As the most connected country on Earth, the United States is also the largest target for both cyber attacks and cyber crimes. Accordingly, cybersecurity is of the utmost importance to all of us.
Many of us have experienced cybercrime through using credit cards. Just as department stores consider shrinkage through shoplifting part of the “cost of doing business,” financial institutions have considered credit card fraud part of the normal cost of business.
The effect on consumers is largely harmless — legislation limits liability for stolen cards to $50 if the loss is promptly reported, and there is no liability for fraud due to stolen information. This situation — along with the fact that computer networks were designed for exchanging scientific information between users assumed to be trustworthy — has led to the development of today’s insecure computer networks, which has enabled cybercrime to grow with no great public outrage.
Cybersecurity has only recently entered public consciousness, as cyberattacks and identity theft have become common. We hear of new situations daily. Most recently, we’ve heard about people who find their computer’s information being held for ransom, as well as the attempts of other nations to influence the outcome of elections using technology.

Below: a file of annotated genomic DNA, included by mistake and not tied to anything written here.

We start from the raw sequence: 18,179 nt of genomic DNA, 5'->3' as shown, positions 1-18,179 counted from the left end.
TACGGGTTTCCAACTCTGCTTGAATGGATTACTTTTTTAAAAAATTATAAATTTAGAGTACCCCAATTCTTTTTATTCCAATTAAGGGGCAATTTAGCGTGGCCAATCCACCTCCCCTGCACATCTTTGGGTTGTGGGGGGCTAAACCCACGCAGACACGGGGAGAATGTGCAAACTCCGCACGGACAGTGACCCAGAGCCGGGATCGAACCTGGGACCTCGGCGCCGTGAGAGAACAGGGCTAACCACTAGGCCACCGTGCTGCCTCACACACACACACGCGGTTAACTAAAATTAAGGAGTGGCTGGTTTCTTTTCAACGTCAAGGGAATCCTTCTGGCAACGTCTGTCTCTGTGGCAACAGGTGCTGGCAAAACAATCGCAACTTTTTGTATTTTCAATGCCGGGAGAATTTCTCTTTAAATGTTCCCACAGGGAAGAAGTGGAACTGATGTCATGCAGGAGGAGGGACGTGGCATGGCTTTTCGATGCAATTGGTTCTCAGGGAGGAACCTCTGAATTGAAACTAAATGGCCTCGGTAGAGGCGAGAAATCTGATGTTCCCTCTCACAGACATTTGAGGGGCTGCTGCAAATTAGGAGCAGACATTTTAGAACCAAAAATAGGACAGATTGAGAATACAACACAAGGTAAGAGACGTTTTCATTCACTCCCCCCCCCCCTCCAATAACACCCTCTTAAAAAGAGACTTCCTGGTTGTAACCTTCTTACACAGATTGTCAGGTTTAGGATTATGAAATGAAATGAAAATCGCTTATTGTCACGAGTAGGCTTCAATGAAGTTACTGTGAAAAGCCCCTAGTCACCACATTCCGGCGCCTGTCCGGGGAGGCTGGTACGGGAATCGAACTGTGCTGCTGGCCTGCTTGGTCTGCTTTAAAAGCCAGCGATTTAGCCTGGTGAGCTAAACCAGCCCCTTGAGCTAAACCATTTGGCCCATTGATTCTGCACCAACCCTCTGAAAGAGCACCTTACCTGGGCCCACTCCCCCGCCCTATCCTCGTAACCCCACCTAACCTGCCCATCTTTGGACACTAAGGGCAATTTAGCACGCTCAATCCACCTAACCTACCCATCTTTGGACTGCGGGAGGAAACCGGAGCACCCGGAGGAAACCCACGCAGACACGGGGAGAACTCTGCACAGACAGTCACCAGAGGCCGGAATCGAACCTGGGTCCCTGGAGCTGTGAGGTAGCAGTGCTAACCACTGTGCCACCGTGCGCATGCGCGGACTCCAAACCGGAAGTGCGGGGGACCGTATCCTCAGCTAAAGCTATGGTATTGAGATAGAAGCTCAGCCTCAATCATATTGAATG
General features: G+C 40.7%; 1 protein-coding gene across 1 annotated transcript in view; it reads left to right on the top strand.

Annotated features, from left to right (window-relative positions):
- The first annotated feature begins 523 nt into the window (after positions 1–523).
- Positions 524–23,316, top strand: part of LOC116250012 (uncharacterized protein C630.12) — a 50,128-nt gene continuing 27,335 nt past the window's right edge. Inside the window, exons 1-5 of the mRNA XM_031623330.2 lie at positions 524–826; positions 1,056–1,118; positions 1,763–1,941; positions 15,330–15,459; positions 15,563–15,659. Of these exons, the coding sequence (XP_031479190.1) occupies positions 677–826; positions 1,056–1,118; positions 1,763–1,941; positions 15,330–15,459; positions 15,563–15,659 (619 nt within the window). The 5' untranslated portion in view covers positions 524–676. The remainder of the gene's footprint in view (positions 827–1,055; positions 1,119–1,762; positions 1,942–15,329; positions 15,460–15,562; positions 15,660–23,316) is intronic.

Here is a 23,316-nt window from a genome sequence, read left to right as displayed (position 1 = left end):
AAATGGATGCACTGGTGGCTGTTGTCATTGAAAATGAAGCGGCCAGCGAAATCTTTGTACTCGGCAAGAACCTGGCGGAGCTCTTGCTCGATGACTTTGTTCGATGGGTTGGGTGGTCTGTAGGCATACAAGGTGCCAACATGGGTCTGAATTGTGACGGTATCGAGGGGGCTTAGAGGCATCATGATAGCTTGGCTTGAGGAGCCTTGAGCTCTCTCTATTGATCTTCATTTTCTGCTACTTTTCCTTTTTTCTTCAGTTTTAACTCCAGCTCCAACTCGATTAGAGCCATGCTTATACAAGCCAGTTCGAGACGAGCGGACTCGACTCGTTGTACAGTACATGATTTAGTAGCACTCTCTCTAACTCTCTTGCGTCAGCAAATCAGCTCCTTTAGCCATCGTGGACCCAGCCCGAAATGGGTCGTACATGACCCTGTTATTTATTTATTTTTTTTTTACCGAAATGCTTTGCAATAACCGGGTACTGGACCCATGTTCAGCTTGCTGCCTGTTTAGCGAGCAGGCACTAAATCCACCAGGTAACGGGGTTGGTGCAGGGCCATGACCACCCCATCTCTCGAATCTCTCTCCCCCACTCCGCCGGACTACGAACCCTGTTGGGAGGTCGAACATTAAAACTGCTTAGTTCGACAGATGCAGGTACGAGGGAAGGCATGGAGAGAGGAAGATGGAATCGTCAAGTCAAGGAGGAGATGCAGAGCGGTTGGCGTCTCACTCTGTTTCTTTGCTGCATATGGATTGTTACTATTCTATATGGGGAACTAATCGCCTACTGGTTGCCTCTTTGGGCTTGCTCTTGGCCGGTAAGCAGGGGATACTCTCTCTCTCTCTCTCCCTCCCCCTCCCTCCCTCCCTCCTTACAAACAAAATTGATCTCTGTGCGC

Our national security and our ongoing economic competitiveness depend on our development into a global cyberpower. That is, we must ensure that we control the development of this cyberrevolution on our own terms, without the possibility of interference from others.
In order to prosper economically — and at the same time meet the growing challenges we face — we must develop…
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